Prior to the commencement of the 2008-2009 college basketball season, I will profile teams in two conferences, as well as various other teams around the country. This evening, the spotlight shines on the Washington universities.
Washington state Pac-10 schools have taken recycling to a whole other level.
June Daugherty was fired from the University of Washington in March, 2007, and was promptly hired by rival Washington State University. Besides retaining her husband as assistant coach, Daugherty also hired two Seattle-area coaches to help her work with players.
Tia Jackson, former assistant to Gail Goestenkors at Duke, was hired by the UW in April, 2007. She has brought aboard former Husky player Loree Payne (2003) as an assistant coach, as well as former Oregon State University head coach Judy Spoelstra (fired by that school in 2005).
The first year for both coaches was rough.
A month after being hired, Daugherty went into cardiac arrest in front of a hospital. It took doctors 14 attempts to revive her. That year, she coached her sometimes struggling team to a 5-25 record, finishing last in the Pac-10.
Jackson, in her first head coaching gig, was left with a freshmen class that had been recruited by Daugherty. Four out of six of them didn’t want to stay and work with the new coach; one tried to rescind her letter of intent right away, but the UW refused.
So there was an undercurrent of discontent from the get-go. That, combined with what UW fans called Jackson’s heavy-handed tactics in her first year, resulted in what the Seattle Post-Intelligencer called a “stormy” season for the Huskies. And when the year was over, all four discontented freshmen had left the school. The team finished sixth in the conference, with a 13-18 record.
“I thought I was extremely patient last year,” Jackson told the P-I. “I really have to exercise that patience this year……Last year we had 14 players and they were all new, but so was I and so was the system, so everyone was kind of like deer in headlights.” (1)
One thing the two coaches do have in common this year is they both have rosters stacked with newcomers: five freshmen and two junior college transfers for Jackson, and seven freshmen for Daugherty, to be exact. Both coaches are getting their feet underneath them, and Daugherty, in particular, has a big goal.
“I intend to turn WSU into a powerhouse for women’s basketball,” she told parents and coaches at the team banquet of one of her LA recruits last spring.
It would be cool if she does indeed do that. I want Oregon schools to rise up, and I feel the same way about Washington schools. It would be nice to see the Northwest on the Pac-10 map for a change.
Jackson is left with one returning starter in junior Sami Whitcomb, as two seniors and two of the freshmen that left comprised the rest of the lineup. Five bench players return, as does Seattle’s own Mackenzie Argens, whose freshmen season ended early last year with injury.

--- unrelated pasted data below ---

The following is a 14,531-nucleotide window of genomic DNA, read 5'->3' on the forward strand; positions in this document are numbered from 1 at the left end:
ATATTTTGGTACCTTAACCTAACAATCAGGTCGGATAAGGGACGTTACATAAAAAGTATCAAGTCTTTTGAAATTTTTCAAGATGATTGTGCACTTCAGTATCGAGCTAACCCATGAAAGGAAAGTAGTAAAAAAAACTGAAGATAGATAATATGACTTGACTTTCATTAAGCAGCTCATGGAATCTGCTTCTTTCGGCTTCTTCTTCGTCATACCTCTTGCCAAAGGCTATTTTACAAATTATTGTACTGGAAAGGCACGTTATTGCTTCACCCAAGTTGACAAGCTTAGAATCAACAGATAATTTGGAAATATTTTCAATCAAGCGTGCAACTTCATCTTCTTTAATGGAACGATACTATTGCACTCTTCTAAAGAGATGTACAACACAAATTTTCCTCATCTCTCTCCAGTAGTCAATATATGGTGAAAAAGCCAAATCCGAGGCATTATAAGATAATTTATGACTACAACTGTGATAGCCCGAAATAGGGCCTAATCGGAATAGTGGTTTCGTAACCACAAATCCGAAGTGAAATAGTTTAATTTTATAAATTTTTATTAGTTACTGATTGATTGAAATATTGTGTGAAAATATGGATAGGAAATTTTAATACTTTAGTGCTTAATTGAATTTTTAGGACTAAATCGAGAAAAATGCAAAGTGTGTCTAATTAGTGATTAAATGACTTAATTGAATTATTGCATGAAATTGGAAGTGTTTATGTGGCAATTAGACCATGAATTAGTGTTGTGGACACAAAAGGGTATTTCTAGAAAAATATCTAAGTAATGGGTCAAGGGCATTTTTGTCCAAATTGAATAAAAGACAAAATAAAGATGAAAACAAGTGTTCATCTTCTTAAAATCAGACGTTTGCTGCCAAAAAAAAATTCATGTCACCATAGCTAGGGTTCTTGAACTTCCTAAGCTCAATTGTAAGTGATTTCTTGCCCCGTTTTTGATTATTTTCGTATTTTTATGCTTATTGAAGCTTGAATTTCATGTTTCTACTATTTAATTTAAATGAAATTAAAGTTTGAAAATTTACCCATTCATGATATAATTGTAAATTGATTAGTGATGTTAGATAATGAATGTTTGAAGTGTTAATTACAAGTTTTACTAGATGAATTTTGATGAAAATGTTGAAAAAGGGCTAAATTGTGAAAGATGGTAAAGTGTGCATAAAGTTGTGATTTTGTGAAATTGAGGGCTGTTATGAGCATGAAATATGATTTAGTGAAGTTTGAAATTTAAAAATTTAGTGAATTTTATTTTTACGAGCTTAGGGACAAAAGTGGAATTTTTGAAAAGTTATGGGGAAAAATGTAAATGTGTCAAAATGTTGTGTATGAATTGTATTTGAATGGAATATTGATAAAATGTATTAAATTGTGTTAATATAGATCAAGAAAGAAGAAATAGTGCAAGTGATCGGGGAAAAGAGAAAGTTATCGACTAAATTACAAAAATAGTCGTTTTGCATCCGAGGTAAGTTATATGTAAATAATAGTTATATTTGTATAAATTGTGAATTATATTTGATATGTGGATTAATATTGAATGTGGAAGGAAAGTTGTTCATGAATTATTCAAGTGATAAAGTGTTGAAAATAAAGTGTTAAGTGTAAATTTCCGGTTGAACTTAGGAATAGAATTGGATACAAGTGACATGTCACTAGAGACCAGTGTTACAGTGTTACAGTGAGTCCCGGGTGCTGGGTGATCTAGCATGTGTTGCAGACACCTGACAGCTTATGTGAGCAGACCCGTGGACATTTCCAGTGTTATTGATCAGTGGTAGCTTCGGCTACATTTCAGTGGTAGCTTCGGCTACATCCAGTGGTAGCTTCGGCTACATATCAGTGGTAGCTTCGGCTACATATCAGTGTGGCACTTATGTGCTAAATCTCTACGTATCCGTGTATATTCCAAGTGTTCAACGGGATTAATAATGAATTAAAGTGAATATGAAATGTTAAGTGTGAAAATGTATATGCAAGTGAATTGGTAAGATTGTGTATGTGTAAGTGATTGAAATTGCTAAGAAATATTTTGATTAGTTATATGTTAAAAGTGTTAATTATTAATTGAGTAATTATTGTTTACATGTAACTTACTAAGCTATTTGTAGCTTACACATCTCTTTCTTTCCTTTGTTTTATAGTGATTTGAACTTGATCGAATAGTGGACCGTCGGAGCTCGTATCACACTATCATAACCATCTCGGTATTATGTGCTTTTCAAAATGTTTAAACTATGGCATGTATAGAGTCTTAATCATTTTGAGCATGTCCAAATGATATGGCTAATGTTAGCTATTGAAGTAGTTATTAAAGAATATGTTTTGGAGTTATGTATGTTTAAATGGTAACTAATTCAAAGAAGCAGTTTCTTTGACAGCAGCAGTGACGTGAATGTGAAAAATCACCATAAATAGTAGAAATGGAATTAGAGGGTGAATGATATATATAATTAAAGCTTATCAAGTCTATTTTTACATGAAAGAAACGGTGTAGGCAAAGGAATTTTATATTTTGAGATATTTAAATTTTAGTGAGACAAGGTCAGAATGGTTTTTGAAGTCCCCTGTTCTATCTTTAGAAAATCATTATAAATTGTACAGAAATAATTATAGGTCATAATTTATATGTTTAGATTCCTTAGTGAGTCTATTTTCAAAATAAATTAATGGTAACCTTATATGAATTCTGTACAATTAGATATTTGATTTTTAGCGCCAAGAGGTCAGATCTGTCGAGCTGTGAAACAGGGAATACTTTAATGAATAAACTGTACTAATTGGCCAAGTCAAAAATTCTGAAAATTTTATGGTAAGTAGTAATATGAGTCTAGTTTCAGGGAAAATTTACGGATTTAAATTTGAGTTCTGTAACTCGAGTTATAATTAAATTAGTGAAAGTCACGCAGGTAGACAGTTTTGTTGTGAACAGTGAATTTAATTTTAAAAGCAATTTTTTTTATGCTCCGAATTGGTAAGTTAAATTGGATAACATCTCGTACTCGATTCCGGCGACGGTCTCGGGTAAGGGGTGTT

The new players hail from all over the U.S. and include one Australian guard, freshmen Nicole Romeo. The JC transfers are Christina Rozier, from Miama, FL and Lydia Young of Detroit. Another Seattle player, Regina Rogers, will sit out this season after transferring from UCLA after her freshman season.
Daugherty, with the help of assistant coach Brian Holsinger, recruited the 16th best class in the nation last year. The group features a trio of California guards who were playing well past the end of the regular season last year, if you know what I mean.
April Cook, 5-8, helped her Long Beach Poly team win its third straight state championship in March, capping off a brilliant career. Cook’s Jackrabbits beat 5-10 Jazmine Perkins and her Berkeley High School team, which was state runner-up for the second year in a row. In the semi-finals, Poly almost lost to Narbonne High School in a dramatic game that featured dynamic Gauchos point guard Danielle LeNoir, 5-6. LeNoir’s sister, Camille, is the starting point guard for USC.
The other freshmen are Katie Grad of Auburn, Washington; Jessica Oestreicher of Shasta Lake, CA; Rosie Tarnowski of Philadelphia, PA; and Lexie Pettersen of Spokane, WA. Three seniors, one junior and three sophomores return.
UW fans who long complained that Daugherty let local talent leave the state will be pleased at the eight Washington players on this year’s roster. Long-suffering WSU fans will be happy at the infusion of talent on the Cougars’ roster, and at their new coach’s enthusiasm.
I look forward to seeing both teams, because of the great potential of each. But I anticipate one showdown in particular: the one between the LeNoir sisters on Jan. 24, 2009, at the Galen Center in Los Angeles. I am already planning to give away my UCLA ticket for that night so I can go to that game instead. You don’t usually see that much basketball talent in one family, so it should be interesting, to say the least.